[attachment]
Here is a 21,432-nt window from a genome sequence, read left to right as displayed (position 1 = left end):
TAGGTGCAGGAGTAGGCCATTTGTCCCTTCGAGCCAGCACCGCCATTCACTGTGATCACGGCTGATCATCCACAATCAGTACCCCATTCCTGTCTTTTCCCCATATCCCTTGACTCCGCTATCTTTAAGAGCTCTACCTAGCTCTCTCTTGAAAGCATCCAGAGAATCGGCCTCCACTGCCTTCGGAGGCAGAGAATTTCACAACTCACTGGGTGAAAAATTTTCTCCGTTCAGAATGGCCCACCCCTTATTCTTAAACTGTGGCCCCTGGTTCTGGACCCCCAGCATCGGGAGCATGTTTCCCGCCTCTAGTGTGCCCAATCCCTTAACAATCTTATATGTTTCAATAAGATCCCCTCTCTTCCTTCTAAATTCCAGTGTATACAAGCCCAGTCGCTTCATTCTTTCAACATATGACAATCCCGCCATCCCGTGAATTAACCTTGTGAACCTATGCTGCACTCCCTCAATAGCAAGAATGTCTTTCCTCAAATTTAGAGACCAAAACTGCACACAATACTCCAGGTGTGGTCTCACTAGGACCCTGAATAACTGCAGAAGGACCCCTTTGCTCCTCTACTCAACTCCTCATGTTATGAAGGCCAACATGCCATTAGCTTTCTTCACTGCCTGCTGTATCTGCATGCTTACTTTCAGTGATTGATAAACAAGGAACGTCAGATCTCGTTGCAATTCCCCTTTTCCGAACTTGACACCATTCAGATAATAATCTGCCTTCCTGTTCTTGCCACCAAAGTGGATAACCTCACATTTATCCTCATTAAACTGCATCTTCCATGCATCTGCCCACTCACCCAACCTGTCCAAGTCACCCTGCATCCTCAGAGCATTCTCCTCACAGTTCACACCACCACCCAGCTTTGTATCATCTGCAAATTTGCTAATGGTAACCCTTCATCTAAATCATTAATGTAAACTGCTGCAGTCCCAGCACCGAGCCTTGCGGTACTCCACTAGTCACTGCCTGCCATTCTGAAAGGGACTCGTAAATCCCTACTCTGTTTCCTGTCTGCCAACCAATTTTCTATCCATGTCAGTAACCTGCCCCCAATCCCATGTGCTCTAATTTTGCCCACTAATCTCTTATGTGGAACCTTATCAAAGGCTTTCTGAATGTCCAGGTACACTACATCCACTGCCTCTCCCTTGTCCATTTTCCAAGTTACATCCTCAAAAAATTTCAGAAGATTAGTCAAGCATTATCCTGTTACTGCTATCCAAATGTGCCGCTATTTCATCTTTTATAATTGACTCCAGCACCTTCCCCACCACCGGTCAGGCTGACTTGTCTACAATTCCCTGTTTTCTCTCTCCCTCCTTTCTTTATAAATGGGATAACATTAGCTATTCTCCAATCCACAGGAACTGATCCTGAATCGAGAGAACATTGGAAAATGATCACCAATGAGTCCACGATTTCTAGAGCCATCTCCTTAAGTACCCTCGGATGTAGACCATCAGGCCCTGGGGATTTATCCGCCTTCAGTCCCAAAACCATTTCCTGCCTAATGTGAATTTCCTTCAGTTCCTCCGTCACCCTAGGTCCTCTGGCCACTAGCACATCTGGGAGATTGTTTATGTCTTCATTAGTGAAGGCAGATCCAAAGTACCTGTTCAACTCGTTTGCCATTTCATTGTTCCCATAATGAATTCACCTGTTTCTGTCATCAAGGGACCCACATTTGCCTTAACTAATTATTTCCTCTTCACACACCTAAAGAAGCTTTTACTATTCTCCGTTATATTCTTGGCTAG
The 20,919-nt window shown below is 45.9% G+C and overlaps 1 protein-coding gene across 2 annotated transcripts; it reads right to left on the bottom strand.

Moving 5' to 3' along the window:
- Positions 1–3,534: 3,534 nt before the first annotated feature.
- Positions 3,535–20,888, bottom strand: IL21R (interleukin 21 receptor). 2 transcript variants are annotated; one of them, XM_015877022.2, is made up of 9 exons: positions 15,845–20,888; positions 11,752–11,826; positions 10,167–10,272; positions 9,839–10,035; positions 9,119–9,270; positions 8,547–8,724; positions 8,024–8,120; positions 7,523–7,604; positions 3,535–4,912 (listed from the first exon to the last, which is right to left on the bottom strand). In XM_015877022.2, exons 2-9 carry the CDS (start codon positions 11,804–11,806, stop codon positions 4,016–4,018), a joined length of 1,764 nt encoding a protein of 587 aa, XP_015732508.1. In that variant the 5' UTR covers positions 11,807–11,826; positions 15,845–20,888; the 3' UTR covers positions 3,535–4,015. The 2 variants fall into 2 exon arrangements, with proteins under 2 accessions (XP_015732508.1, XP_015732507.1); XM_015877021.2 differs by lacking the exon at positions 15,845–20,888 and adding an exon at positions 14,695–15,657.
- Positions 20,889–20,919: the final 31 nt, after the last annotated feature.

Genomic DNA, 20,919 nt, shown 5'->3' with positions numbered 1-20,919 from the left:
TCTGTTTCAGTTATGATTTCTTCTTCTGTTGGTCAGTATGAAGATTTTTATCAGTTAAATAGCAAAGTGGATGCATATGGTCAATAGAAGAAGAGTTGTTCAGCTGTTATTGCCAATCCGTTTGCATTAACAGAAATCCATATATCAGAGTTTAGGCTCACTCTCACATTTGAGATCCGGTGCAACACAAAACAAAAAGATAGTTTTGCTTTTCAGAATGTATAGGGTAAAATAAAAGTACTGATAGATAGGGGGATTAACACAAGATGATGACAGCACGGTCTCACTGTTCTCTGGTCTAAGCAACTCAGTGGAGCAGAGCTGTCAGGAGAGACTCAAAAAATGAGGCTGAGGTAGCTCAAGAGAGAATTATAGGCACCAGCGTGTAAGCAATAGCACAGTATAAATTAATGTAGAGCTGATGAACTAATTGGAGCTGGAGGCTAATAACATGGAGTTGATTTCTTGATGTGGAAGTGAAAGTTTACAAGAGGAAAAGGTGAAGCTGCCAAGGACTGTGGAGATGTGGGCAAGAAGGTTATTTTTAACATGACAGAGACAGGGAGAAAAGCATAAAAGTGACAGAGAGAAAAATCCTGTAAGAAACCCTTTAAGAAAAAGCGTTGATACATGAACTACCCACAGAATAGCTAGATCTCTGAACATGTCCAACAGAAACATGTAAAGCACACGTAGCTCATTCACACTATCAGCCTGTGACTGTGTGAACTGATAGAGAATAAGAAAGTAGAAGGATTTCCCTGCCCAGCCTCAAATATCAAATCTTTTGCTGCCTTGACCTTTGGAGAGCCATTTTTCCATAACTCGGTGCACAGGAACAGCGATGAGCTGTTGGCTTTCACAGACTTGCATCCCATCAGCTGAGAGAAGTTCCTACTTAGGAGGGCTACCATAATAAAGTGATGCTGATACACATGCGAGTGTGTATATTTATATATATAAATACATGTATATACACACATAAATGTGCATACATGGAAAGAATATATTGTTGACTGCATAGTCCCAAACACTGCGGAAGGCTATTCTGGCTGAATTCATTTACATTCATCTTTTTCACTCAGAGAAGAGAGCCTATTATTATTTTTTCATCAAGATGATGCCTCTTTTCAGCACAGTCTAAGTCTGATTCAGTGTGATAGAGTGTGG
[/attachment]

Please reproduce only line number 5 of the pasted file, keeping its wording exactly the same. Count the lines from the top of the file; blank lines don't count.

- Positions 1–3,534: 3,534 nt before the first annotated feature.